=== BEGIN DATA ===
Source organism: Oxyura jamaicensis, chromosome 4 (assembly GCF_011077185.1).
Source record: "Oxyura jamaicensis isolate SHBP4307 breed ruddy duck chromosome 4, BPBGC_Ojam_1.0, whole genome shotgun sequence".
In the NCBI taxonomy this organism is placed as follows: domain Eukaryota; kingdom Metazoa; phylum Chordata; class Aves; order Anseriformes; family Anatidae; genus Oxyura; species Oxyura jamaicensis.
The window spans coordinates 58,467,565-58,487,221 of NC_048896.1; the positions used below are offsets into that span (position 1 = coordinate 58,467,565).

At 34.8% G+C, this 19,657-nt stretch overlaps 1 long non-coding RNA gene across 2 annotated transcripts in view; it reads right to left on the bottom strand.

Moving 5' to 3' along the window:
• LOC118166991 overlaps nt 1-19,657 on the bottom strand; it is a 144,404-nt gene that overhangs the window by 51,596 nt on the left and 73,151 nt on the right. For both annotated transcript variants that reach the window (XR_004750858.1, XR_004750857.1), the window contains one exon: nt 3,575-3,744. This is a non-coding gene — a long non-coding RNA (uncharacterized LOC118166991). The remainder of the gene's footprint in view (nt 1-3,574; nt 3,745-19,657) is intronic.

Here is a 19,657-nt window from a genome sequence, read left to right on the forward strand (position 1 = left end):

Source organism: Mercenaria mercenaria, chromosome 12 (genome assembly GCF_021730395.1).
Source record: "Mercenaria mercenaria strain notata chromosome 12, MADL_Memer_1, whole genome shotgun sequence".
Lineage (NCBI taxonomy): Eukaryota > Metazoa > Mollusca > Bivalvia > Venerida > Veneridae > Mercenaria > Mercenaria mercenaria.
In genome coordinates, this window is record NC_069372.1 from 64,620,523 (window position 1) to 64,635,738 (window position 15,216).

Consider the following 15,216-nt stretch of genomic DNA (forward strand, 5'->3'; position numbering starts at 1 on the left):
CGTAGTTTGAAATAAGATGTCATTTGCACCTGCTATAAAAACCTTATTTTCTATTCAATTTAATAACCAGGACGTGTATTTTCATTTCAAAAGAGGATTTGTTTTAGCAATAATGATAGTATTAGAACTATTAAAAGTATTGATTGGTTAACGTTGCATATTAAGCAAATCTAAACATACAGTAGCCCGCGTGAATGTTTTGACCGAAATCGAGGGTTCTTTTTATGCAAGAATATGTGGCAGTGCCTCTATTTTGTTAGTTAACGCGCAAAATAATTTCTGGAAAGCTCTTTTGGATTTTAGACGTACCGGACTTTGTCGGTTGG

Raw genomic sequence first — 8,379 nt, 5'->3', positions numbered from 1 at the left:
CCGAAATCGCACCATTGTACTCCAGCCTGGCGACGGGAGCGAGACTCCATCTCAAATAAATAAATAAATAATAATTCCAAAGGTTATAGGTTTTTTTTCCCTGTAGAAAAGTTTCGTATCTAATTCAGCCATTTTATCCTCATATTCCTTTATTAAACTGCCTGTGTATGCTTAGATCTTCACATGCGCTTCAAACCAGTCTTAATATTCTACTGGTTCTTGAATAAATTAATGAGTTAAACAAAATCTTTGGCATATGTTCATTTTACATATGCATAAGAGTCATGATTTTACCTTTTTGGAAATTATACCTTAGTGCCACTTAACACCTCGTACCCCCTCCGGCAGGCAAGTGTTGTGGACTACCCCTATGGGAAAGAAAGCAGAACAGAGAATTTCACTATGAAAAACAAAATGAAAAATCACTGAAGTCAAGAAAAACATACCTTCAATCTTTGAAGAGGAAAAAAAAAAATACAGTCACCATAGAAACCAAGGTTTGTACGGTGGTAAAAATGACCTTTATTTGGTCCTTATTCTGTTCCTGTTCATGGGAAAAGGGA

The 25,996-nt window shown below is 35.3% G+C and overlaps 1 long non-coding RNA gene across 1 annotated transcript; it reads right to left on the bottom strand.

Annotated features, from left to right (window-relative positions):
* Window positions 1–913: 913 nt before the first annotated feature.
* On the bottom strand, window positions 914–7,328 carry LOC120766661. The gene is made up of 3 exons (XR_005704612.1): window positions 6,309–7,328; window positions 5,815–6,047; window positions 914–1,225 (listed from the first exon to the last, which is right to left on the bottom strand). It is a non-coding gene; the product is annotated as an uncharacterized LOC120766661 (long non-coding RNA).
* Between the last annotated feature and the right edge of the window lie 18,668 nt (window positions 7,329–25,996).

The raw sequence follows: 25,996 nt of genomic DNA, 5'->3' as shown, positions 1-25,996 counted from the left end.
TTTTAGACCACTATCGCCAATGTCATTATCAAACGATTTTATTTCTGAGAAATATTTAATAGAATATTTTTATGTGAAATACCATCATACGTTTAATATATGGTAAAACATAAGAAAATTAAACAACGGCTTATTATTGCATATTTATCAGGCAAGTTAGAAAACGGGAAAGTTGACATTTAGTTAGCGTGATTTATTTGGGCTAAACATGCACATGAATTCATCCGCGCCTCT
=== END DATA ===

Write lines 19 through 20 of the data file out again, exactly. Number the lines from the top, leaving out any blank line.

* Window positions 1–913: 913 nt before the first annotated feature.
* On the bottom strand, window positions 914–7,328 carry LOC120766661. The gene is made up of 3 exons (XR_005704612.1): window positions 6,309–7,328; window positions 5,815–6,047; window positions 914–1,225 (listed from the first exon to the last, which is right to left on the bottom strand). It is a non-coding gene; the product is annotated as an uncharacterized LOC120766661 (long non-coding RNA).